REASON #1: Smokeless tobacco is harmful to health
Public health authorities including the Surgeon General and the National Cancer Institute have found that smokeless tobacco use is hazardous to health and can lead to nicotine addiction. Smokeless tobacco contains at least 28 cancer-causing chemicals and causes oral, pancreatic and esophageal cancer. Use of smokeless tobacco is also associated with other health problems including lesions in the mouth and tooth decay.
REASON #2: Too many kids are using smokeless tobacco
Even as cigarette use continues a steady decline among youth, smokeless tobacco use has remained troublingly steady. According to the Centers for Disease Control and Prevention (CDC), the use of smokeless tobacco among youth has held steady since 1999. In 2015, 11.9 percent of high-school boys and 7.3 percent of all high-school students reported current use of smokeless tobacco products. A September 2015 Centers for Disease Control and Prevention (CDC) report found that high school athletes use smokeless tobacco at nearly twice the rate of non-athletes, and smokeless tobacco use among athletes increased 11 percent from 2001 to 2013, even as smoking rates dropped significantly. Among male high school athletes, smokeless tobacco use is particularly alarming at 17.4 percent in 2013. Each year, about half a million kids age 12-17 use smokeless tobacco for the first time.
REASON #3: Tobacco use in baseball reinforces tobacco marketing
Smokeless tobacco companies are spending hundreds of millions of dollars to get young people to use their products. In fact, marketing and promotional expenditures for the top five smokeless tobacco companies totaled more than $503 million in 2013 (the most recent year available), more than triple the amount spent in 1998. Smokeless tobacco continues to be heavily advertised in magazines with large youth readerships, often with a message telling teen boys they can’t be real men without smokeless tobacco. The ads have tag lines like “May cause the urge to act like a man.” Smokeless tobacco use in baseball reinforces that message.
REASON #4: Professional baseball players are role models for youth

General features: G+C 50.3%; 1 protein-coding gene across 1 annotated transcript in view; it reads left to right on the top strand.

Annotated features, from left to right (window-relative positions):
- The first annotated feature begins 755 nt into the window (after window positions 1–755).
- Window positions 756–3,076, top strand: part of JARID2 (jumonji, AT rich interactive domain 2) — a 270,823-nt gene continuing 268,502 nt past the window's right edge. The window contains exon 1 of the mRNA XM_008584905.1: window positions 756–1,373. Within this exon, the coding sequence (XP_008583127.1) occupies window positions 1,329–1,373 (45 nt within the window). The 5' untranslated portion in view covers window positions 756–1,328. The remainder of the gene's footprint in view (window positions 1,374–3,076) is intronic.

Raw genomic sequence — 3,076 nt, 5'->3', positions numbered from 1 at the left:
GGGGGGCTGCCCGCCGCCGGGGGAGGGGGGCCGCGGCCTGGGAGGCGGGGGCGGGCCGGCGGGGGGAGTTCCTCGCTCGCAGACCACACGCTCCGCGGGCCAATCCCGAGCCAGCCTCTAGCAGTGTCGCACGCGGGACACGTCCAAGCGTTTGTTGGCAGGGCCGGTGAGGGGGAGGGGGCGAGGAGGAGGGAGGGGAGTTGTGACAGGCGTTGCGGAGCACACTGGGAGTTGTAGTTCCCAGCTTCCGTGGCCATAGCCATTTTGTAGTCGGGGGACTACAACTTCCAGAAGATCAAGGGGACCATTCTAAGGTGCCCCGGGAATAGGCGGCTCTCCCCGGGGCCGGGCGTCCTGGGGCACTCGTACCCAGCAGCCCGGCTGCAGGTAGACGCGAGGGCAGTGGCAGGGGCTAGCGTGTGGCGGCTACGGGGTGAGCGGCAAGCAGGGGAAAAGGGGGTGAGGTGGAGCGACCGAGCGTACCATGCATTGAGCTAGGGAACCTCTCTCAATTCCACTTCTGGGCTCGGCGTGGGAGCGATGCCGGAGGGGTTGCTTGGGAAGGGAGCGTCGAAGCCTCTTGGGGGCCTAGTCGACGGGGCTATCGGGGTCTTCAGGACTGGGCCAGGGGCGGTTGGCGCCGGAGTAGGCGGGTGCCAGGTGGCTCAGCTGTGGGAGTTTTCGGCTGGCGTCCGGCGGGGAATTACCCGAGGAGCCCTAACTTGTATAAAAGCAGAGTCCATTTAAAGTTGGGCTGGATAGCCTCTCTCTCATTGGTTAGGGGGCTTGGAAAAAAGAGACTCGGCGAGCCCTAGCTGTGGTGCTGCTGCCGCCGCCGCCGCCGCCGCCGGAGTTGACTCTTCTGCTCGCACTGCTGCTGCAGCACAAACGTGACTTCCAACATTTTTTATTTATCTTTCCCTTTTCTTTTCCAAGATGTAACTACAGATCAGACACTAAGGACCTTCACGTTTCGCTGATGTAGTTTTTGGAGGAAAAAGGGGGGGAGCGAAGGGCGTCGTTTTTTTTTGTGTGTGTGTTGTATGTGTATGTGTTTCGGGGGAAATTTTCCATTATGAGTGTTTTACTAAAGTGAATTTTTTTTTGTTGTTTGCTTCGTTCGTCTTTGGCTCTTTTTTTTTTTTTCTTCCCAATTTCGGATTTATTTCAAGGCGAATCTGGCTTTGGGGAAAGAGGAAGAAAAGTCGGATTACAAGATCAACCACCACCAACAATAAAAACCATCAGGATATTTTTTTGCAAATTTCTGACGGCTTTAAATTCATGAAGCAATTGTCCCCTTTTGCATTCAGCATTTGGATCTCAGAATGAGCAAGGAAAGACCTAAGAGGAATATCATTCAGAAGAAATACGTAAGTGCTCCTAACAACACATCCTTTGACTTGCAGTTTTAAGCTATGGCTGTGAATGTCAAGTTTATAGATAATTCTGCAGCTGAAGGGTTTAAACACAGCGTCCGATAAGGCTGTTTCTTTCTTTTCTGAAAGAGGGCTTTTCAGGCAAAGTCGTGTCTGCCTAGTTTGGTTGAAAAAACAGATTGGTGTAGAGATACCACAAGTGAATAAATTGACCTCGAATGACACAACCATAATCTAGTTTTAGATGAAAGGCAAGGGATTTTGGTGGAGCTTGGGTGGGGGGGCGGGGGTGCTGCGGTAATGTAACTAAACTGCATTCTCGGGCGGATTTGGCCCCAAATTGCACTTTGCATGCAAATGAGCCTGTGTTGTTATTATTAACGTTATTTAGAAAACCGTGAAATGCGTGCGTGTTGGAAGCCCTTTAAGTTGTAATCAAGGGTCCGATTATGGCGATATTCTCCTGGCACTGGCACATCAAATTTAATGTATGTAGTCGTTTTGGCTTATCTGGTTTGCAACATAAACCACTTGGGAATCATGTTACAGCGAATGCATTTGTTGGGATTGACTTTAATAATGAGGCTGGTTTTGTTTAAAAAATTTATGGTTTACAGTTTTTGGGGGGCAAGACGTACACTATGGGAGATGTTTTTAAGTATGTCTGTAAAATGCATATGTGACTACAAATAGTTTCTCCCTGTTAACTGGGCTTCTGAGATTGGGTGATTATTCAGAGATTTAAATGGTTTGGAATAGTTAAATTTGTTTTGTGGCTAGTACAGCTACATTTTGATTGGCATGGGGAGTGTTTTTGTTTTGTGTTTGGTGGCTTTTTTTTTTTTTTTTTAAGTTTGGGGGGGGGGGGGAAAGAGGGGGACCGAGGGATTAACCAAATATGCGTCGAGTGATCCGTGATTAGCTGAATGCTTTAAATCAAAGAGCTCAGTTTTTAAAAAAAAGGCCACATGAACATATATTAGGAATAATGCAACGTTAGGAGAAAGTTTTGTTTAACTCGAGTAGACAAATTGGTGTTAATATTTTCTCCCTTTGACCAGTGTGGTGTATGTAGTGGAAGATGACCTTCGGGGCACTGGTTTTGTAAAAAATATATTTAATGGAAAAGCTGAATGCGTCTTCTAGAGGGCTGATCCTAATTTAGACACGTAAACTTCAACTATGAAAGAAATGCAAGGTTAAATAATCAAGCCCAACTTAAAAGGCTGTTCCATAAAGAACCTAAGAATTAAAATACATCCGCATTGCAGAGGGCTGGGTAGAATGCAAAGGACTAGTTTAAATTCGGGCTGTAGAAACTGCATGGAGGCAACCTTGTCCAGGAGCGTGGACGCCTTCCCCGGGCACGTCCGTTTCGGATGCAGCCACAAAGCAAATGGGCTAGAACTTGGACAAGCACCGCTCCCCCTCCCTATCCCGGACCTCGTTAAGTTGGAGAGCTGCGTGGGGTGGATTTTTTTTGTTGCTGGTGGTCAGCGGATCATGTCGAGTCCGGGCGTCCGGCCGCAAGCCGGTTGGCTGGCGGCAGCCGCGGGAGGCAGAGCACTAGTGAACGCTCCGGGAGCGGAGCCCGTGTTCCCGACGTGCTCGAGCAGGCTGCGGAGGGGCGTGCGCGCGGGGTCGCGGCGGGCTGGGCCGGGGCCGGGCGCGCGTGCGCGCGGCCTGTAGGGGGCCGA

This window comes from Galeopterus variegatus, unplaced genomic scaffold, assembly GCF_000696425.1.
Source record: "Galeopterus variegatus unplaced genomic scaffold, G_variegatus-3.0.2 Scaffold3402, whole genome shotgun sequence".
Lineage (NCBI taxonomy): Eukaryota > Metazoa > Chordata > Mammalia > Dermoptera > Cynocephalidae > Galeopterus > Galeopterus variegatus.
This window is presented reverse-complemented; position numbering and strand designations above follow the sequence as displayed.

An expert from the Centers for Disease Control and Prevention (CDC) stated that, “Professional athletes in certain sports, including baseball . . . have traditionally had high levels of smokeless tobacco use. Athletes serve as role models for youth, and smokeless tobacco manufacturers have used advertising, images, and testimonials featuring athletes and sports to make smokeless tobacco products appear attractive to youth. Children and teens closely observe athletes’ actions, including their use of tobacco products, and are influenced by what they see. Adolescents tend to mimic the behaviors of those they look up to and identify with, including baseball players and other athletes.”

Partners

* Truth Initiative is a strong supporter of tobacco-free baseball, but does not lobby and does not support or oppose specific legislation.

 

 

TAKE ACTION

 

All Baseball Fans

Tell MLB/Players Association to take tobacco out of baseball.
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Washington, DC Residents

Tell City Council to prohibit tobacco use in baseball venues.
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Minnesota Residents

Tell legislators to prohibit tobacco use in baseball venues.
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Chicago Residents

Thank the City Council for passing the tobacco-free baseball bill!
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New York City Residents

Thank the City Council for passing the tobacco-free baseball bill!